The information request was denied because that information, according to James Martin, deputy district attorney, is private under Wisconsin statute and case law.
“You have no right under the public records law to confidential John Doe records or to any district attorney records integral to the criminal investigation and prosecution process,” Martin wrote.
The deputy argued that the request was not specific enough, that the investigation is more than 2 years old, and numerous state and county employees of the District Attorney’s Office have worked on the probe over that time.
Then Martin, who more than likely should not be privy to much of the investigation, offered this:
“To the best of my knowledge, there are no communications concerning the John Doe investigation between the district attorney’s office and the persons and entities you name, except the communications for investigative purposes exempt from disclosure,” he said.
Martin said searching the files would take several days and impose an “unreasonable burden on this office and the state department of District Attorney Information Technology.”
As for the leaks to the public, Esenberg said the breach of secrecy violates a public trust in the rule of law.
“The problem I have with all of this, it’s serious business in which the lives of people are profoundly affected by the John Doe proceeding,” he said. “To turn this into a political football because we have a recall election creates a false sense of urgency. That’s not fair.”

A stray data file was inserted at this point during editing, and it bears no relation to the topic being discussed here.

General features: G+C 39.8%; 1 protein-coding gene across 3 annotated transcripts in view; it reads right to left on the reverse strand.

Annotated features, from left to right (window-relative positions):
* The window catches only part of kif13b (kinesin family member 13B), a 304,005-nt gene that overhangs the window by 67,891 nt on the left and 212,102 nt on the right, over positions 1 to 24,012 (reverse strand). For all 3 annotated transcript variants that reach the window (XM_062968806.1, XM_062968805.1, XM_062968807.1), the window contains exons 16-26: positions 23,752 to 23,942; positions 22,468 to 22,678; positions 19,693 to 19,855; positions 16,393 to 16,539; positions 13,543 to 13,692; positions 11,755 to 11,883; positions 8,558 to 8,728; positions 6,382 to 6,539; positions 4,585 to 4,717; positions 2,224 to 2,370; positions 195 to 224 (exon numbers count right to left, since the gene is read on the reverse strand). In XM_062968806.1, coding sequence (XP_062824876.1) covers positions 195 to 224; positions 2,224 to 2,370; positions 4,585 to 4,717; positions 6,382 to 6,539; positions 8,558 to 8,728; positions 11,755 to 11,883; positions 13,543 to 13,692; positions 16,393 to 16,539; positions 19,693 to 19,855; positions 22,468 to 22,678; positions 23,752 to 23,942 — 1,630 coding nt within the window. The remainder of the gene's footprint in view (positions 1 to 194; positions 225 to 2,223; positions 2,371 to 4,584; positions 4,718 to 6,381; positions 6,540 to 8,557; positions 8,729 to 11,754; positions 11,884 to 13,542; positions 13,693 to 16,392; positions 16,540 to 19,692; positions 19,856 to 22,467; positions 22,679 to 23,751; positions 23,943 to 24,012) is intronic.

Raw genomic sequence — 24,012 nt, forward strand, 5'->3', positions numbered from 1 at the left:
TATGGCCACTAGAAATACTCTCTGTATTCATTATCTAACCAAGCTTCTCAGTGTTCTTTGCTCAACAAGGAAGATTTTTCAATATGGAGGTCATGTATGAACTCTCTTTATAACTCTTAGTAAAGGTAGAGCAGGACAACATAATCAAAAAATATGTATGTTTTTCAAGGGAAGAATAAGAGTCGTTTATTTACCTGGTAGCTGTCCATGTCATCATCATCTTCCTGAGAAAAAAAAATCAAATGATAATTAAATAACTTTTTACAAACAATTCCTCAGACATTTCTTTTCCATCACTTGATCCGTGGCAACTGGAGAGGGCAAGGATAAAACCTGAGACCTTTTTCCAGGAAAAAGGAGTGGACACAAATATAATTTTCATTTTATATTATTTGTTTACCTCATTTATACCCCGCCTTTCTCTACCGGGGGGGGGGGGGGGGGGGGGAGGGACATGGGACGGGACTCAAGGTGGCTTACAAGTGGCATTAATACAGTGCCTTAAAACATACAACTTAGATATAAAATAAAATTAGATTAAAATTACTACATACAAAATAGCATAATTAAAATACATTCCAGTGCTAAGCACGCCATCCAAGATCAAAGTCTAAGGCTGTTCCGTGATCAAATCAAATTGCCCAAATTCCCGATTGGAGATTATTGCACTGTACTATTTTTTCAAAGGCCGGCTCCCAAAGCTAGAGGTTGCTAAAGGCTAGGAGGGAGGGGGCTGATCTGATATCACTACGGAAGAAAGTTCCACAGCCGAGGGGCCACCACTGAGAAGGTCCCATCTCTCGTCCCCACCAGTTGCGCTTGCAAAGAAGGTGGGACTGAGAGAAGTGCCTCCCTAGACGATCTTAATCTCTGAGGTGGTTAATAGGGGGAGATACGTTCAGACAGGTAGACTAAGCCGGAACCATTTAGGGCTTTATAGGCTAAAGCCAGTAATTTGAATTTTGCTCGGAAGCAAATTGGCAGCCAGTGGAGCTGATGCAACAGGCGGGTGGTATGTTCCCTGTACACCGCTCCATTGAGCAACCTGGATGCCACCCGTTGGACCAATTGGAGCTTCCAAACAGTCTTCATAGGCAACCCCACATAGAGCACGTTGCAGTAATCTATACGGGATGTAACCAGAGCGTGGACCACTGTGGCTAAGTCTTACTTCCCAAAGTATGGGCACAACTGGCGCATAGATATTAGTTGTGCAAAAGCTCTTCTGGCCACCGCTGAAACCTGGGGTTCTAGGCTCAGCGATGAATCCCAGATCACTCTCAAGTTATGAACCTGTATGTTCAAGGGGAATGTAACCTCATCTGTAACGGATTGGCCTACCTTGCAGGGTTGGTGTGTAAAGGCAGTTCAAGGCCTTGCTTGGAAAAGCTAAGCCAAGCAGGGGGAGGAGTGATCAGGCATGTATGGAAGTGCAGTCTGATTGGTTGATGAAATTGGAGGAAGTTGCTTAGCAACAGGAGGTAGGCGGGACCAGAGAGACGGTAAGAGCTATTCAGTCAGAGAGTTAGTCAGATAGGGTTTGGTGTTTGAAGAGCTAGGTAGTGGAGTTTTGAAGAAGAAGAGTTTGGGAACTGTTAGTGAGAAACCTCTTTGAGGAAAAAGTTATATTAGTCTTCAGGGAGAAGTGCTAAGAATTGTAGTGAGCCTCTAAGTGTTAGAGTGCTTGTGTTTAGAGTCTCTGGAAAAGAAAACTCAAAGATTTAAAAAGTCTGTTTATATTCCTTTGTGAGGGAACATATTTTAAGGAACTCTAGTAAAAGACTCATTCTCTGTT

Barrett and others have tried to make the case that Walker is at the center of a corrupt machine, with Democrats comparing him to former President Richard Nixon.
The implications may be sticking with the faithful, but they don’t seem to be moving too much in many of the polls, which show Walker ahead.
Walker spokeswoman Ciara Matthews said it’s all about political distraction.
“Tom Barrett is desperate to talk about anything other than his failed record in Milwaukee,” she said.
The Barrett campaign did not return requests for an interview for this story.
Republican strategist Mark Graul said this election is replete with voters who already have made up their minds, and Barrett’s John Doe ads aren’t likely to move many than true believers.
It’s an empty campaign issue, said Graul, of Arena Strategy Group, a political consulting and public relations firm in Madison and Green Bay.
“The extent that the Barrett campaign is using it is surprising given that there isn’t anything there, other than speculation,” he said.
For Walker haters waiting for last-minute John Doe charges against the governor, Graul said don’t bet on it.
“We’re 3 o’clock on Thursday before election day. If the D.A. wanted any sort of credibility on this investigation, he can’t possibly think of filing charges now,” Graul said.